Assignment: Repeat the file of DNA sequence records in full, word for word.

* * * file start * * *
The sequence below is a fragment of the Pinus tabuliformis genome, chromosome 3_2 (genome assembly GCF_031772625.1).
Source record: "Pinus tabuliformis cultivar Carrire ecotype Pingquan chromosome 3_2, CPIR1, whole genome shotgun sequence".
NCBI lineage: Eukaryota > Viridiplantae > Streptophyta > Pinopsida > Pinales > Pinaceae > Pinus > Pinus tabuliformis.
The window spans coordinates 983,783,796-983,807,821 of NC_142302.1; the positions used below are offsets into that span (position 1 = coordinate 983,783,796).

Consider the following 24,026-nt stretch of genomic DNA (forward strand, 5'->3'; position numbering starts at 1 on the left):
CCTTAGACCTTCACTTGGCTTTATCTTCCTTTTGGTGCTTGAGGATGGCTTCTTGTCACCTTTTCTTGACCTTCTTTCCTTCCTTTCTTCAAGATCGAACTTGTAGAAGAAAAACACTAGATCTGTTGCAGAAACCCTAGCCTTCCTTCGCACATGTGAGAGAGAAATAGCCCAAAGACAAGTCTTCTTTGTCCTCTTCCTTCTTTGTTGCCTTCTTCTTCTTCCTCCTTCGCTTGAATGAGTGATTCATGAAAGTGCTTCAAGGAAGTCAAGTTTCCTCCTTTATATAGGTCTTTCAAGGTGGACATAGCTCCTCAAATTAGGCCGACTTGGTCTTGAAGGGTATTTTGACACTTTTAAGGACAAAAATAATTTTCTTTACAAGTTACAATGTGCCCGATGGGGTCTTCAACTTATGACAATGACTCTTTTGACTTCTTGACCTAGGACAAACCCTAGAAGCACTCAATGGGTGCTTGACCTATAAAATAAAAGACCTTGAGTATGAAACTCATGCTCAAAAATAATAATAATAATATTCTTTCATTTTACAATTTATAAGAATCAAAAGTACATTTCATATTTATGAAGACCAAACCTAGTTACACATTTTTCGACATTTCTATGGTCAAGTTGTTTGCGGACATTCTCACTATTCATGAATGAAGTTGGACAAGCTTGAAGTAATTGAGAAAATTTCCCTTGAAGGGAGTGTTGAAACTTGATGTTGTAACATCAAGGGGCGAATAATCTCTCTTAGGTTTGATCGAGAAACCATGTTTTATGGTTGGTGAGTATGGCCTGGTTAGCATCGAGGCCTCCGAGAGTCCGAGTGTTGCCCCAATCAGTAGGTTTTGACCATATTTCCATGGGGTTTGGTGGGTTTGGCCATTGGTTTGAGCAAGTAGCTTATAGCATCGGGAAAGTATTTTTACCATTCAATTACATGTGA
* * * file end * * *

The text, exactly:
The sequence below is a fragment of the Pinus tabuliformis genome, chromosome 3_2 (genome assembly GCF_031772625.1).
Source record: "Pinus tabuliformis cultivar Carrire ecotype Pingquan chromosome 3_2, CPIR1, whole genome shotgun sequence".
NCBI lineage: Eukaryota > Viridiplantae > Streptophyta > Pinopsida > Pinales > Pinaceae > Pinus > Pinus tabuliformis.
The window spans coordinates 983,783,796-983,807,821 of NC_142302.1; the positions used below are offsets into that span (position 1 = coordinate 983,783,796).

Consider the following 24,026-nt stretch of genomic DNA (forward strand, 5'->3'; position numbering starts at 1 on the left):
CCTTAGACCTTCACTTGGCTTTATCTTCCTTTTGGTGCTTGAGGATGGCTTCTTGTCACCTTTTCTTGACCTTCTTTCCTTCCTTTCTTCAAGATCGAACTTGTAGAAGAAAAACACTAGATCTGTTGCAGAAACCCTAGCCTTCCTTCGCACATGTGAGAGAGAAATAGCCCAAAGACAAGTCTTCTTTGTCCTCTTCCTTCTTTGTTGCCTTCTTCTTCTTCCTCCTTCGCTTGAATGAGTGATTCATGAAAGTGCTTCAAGGAAGTCAAGTTTCCTCCTTTATATAGGTCTTTCAAGGTGGACATAGCTCCTCAAATTAGGCCGACTTGGTCTTGAAGGGTATTTTGACACTTTTAAGGACAAAAATAATTTTCTTTACAAGTTACAATGTGCCCGATGGGGTCTTCAACTTATGACAATGACTCTTTTGACTTCTTGACCTAGGACAAACCCTAGAAGCACTCAATGGGTGCTTGACCTATAAAATAAAAGACCTTGAGTATGAAACTCATGCTCAAAAATAATAATAATAATATTCTTTCATTTTACAATTTATAAGAATCAAAAGTACATTTCATATTTATGAAGACCAAACCTAGTTACACATTTTTCGACATTTCTATGGTCAAGTTGTTTGCGGACATTCTCACTATTCATGAATGAAGTTGGACAAGCTTGAAGTAATTGAGAAAATTTCCCTTGAAGGGAGTGTTGAAACTTGATGTTGTAACATCAAGGGGCGAATAATCTCTCTTAGGTTTGATCGAGAAACCATGTTTTATGGTTGGTGAGTATGGCCTGGTTAGCATCGAGGCCTCCGAGAGTCCGAGTGTTGCCCCAATCAGTAGGTTTTGACCATATTTCCATGGGGTTTGGTGGGTTTGGCCATTGGTTTGAGCAAGTAGCTTATAGCATCGGGAAAGTATTTTTACCATTCAATTACATGTGA